Sunday, December 23, 2012

Kate Hill Cantrill Feels the Rhythm

In the 61st in a series of posts on 2012 short story collections entered for The Story Prize, Kate Hill Cantrill, author of Walk Back From Monkey School (Press 53), discuss her belief in the importance of reading her own—and others'—writing aloud.

I am fairly obsessed with rhythm in writing—the cadence of dialogue, the timing of a response, the drum-beat feel of an appropriate repetition. Reading a dull or off-rhythm story is like listening to a poor joke-teller hopped up on wine at the Thanksgiving table struggle through your favorite one about the wide mouth frog, and you’re just dying to leave and start scrubbing some dishes.

I read my work aloud constantly, sentence after sentence, to make sure that it’s doing what it should be doing and saying both what it should say and hopefully something else and maybe luckily something else as well. Ideally I have chosen a word or a combination of words or punctuation that will allow the sentence to be read in a variety of ways. This is mostly true of my flash fiction, but I strive for it as well in my longer stories and even in my novel writing.

I also read aloud the words of others. I know I truly love their work if I find I can’t read a line without stopping and reading it a second or third time aloud. Amy Hempel is one I can’t possibly just read to myself. If I’m on a train or in some other public place then I will at least have to mouth it out. Grace Paley as well. Jamaica Kincaid probably started it all for me, along with Salinger.

I do care what happens in a story, I really do, but if it happens in a vanilla bean manner, then I don’t care. It doesn’t matter if it is a scene of puppies getting hurled off a bridge into a rocky abyss—if it is not written with a masterful rhythm, it will not move me because I will not be there to believe it. My heart will not be pumping with it. Well, ok, so puppies, just the word triggers something, I have to be honest about that. My heart is not made out of Gobstoppers, after all.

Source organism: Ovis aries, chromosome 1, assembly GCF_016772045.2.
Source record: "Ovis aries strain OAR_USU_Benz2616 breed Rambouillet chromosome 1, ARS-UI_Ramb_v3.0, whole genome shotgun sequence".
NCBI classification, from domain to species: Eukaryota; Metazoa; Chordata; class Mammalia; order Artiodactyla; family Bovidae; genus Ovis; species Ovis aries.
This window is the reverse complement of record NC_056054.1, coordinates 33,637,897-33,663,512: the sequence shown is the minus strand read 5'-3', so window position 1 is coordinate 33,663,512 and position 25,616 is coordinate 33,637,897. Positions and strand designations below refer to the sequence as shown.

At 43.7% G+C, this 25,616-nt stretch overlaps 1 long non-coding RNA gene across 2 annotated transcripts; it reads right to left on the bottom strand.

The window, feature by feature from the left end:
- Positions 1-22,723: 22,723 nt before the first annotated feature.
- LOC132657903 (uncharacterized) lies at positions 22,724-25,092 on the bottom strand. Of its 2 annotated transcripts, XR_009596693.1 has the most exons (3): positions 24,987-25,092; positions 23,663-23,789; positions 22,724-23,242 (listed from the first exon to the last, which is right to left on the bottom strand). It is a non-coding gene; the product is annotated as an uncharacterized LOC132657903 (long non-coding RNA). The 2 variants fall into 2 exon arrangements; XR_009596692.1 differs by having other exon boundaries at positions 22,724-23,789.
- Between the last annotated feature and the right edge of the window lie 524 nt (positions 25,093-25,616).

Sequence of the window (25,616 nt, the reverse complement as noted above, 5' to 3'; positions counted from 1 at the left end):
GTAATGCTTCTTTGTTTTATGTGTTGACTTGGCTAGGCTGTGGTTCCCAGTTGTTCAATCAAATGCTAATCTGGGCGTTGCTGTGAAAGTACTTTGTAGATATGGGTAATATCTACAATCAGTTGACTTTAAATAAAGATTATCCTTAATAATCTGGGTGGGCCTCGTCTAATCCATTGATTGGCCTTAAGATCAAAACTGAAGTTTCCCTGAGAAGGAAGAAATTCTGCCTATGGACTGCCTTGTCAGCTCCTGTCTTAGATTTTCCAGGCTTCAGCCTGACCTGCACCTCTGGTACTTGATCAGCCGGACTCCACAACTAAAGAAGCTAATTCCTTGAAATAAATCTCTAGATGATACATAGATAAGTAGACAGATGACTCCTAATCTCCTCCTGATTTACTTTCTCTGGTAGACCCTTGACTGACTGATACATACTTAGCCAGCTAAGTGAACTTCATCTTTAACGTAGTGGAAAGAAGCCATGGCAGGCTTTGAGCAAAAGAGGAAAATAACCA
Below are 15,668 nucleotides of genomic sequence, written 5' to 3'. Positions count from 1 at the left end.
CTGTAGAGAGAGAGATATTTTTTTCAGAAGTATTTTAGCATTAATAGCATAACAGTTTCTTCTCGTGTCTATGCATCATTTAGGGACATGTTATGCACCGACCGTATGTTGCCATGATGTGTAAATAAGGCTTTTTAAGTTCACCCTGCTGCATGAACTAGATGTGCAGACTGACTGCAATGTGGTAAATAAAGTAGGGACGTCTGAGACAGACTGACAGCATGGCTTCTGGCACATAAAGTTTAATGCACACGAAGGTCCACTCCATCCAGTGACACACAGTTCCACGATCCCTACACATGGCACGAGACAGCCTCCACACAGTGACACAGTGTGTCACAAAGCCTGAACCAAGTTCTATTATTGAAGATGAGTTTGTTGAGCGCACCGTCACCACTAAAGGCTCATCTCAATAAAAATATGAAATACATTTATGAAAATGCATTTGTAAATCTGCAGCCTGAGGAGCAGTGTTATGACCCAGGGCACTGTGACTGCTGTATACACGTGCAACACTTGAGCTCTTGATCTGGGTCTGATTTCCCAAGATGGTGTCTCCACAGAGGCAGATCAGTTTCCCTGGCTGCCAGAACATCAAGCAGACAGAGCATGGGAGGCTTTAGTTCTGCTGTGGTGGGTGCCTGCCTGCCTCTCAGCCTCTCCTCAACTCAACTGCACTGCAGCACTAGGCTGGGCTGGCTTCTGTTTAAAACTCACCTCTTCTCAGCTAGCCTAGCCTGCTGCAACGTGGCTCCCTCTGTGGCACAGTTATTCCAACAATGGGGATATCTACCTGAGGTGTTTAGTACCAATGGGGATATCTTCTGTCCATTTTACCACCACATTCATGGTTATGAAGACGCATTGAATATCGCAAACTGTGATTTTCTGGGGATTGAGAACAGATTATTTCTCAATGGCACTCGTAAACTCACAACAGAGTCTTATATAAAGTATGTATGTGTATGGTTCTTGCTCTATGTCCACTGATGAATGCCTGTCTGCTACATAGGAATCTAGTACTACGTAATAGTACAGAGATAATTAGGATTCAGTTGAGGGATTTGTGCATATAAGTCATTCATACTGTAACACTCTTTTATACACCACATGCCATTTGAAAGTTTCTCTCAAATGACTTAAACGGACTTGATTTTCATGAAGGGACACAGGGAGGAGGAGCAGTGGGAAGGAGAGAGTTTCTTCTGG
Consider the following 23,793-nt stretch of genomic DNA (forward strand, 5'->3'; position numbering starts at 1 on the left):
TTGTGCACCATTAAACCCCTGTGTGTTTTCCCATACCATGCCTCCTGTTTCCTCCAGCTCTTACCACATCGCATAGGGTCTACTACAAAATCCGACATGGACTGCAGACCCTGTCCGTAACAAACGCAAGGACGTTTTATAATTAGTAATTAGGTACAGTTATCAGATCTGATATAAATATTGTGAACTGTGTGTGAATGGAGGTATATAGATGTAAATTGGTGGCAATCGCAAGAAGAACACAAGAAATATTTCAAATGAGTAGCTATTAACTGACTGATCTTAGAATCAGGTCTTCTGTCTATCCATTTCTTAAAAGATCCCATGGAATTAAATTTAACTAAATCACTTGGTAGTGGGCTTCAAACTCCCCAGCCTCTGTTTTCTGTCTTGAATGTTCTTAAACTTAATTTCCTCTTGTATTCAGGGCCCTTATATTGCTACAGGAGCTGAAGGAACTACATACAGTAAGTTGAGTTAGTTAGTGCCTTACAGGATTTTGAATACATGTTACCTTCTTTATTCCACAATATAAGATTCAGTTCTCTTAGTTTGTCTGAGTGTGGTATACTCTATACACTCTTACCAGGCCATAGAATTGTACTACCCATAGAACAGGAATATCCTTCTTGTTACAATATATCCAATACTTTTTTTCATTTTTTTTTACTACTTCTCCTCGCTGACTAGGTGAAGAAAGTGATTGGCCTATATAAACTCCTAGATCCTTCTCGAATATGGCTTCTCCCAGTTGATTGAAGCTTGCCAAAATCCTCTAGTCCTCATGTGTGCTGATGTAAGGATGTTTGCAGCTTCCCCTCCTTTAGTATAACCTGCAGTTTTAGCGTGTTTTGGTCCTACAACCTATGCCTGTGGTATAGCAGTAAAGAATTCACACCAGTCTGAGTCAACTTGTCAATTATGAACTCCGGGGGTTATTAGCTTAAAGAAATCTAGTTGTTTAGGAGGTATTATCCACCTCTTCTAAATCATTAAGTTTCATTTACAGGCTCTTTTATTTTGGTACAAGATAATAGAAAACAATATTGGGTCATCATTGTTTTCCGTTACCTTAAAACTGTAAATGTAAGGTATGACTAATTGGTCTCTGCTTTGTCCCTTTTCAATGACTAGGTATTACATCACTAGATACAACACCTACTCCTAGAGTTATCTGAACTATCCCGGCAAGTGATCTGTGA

I have just now been reminded of John Edgar Wideman’s Two Cities, one of my favorite novels of all time. The final bit was titled something funny—I can’t remember it and I can’t check it because I am an idiot and I loaned my copy to a student and everyone knows that books are never returned, especially the great ones. Now I have to go and buy it again because it made my heart race like crazy—the whole book but especially the ending. It was written in a jazz beat that really floored me. It solidified in my head-ball that words are like any other creative material: paint, clay, instruments, voice, etc.

I just walked by a young woman on the street who was waiting for the bus. She dressed in black and white and adorned heavy black eyeglasses that slid down her nose. It’s a warmish late-fall day so she didn’t wear a coat and on her strappy-the-duck tee (wife-beater to some) she had had pinned a college ruled sheet of paper that flapped in the wind and read: I heart you. It sounds a bit batty, but she was appropriately self-conscious about the whole thing. She was a walking short story, really. After I passed by I wished that I had stopped and told her that I liked her sign, but alas, I didn’t do that and I was late for work. In the short story I’ll write I’ll have a character who will stop and tell her this—that she likes her sign—and it will be as awkward and uncomfortable as it would have been in true to real life, but in the story it will be oh so perfectly timed and the rhythm will be oh so totally spot on.